French actress, musician, singer and songwriter, Stéphanie Sokolinski, known as SoKo, is finishing up her 14-date European tour in support of brand-new album My Dreams Dictate My Reality, her second LP, with a couple of UK dates. Tonight is the turn of The Ruby Lounge to host her show, so I take the descending flight of stairs and choose a spot in front of the central pillar that helps prop up High Street’s shops above this basement venue.

Whereas on her 2012 début album I Thought I Was an Alien she gives her autobiographical, sensitive songs an intimate, quiet and dreamy presentation, the faster pace and fuller sound of the new record, with its new wave and synthpop influences, lends itself to a full-band show. The smoke machine has gone into overdrive as five musicians appear on stage to kick things off with ‘My Dreams Dictate My Reality’, the title song that’s heavily influenced to my ears by SoKo’s favourite band, The Cure.

Cutting a diminutive figure on keyboards in the centre of the stage, SoKo, straight-edge, and a self-proclaimed ‘white goth’, is flanked by her long-haired brother on guitar, and by a bassist/cellist and a second guitarist, both female. Behind them are the male drummer and, more unusually, a man capturing the performance from various positions with a video camera. The eerie keyboard and smoky fog are pierced by the chime and chug of the guitars as a tensely energetic SoKo sings of being frightened and of hearing people dying. I expect the lyrics refer to the dark times she went through after putting out her 2007 EP Not Sokute, which culminated in her declaring herself “dead” in 2009 and quitting the music industry.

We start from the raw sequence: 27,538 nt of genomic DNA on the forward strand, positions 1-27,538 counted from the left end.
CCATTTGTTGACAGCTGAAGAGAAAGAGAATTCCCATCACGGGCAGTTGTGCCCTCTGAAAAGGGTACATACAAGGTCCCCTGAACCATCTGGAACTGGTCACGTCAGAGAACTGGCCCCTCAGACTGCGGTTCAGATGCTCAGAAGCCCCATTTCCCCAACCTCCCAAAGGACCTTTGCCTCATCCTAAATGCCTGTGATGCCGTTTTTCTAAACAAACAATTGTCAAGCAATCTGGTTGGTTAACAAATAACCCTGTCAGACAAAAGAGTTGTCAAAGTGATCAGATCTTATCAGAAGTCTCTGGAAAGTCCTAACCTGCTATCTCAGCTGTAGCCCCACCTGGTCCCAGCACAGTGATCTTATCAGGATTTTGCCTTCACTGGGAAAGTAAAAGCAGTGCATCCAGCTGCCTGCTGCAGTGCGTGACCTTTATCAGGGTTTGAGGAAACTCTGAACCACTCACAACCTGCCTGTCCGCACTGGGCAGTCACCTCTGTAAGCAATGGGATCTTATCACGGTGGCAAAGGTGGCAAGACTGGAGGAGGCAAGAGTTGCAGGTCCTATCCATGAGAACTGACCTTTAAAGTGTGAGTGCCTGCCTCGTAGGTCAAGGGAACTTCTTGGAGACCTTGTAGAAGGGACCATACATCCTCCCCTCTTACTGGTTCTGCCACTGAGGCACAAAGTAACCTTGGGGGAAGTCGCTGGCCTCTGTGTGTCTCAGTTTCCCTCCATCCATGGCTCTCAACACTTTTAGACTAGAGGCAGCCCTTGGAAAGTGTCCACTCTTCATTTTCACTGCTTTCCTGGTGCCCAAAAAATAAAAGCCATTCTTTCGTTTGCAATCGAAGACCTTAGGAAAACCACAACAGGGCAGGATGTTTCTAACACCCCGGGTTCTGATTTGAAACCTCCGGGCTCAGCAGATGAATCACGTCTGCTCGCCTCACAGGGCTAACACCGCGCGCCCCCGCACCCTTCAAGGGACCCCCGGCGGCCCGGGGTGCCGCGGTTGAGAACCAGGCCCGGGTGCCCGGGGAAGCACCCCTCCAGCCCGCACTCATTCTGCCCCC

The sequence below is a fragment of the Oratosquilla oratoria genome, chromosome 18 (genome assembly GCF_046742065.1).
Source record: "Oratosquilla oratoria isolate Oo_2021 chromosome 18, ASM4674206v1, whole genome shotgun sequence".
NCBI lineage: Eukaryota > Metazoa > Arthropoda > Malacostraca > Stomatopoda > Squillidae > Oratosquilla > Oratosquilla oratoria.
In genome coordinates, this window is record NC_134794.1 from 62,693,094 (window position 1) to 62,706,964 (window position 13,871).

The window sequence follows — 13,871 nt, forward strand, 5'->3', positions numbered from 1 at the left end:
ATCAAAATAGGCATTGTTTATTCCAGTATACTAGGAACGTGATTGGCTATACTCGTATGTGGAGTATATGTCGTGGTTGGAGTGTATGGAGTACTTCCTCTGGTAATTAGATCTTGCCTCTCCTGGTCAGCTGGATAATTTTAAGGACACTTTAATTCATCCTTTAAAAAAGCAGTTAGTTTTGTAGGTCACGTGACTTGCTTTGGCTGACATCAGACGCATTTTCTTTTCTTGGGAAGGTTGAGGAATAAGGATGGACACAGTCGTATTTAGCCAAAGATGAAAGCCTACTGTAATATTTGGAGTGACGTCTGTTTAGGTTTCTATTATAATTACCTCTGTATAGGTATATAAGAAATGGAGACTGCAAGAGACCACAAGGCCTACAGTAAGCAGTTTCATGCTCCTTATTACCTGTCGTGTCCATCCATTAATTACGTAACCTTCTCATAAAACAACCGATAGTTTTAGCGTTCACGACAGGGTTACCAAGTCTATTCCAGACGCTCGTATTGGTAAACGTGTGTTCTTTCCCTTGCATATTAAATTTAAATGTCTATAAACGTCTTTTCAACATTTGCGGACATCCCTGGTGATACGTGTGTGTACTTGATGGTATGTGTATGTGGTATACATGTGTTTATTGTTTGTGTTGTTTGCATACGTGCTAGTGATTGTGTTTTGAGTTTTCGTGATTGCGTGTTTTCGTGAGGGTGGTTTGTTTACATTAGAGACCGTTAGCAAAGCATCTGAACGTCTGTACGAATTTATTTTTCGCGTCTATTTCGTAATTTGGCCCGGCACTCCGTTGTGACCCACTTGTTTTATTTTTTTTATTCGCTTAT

This opening song feels like a cathartic way to begin the set because SoKo in 2015 seems transformed. Although the songs remain introspective, a confidence shines through on the new album, and once the smoke has cleared a little more, we see that her bleached-blonde hair is now Smurf-blue, matching, as the show proceeds, the overall sense of fun brought by the joyful, wild dancing, big smiles and comedy voices between songs.

SoKo switches from keyboards to bass guitar ahead of self-deprecating yet hopeful love song ‘I Just Want to Make It New with You’ before explaining that Manchester being one of only two UK tour dates is no coincidence: most of her favourite bands are from here, and she even jokes that she was tempted to make the set consist entirely of an extremely long version of ‘Love Will Tear Us Apart’.

Audience members being invited on stage now becomes a regular occurrence as, first, following a request from SoKo for someone to make up some bad poetry as an introduction to ‘Bad Poetry’, a brave girl volunteers some lines involving bananas and sultanas, all before a bunch of willing audience dancers join the band on stage to show us all how to dance like aliens during ‘I Thought I Was an Alien’, a song that could almost have been written by Eels for their album Beautiful Freak.

Soko - My Dreams Dictate My Reality

Soko – My Dreams Dictate My Reality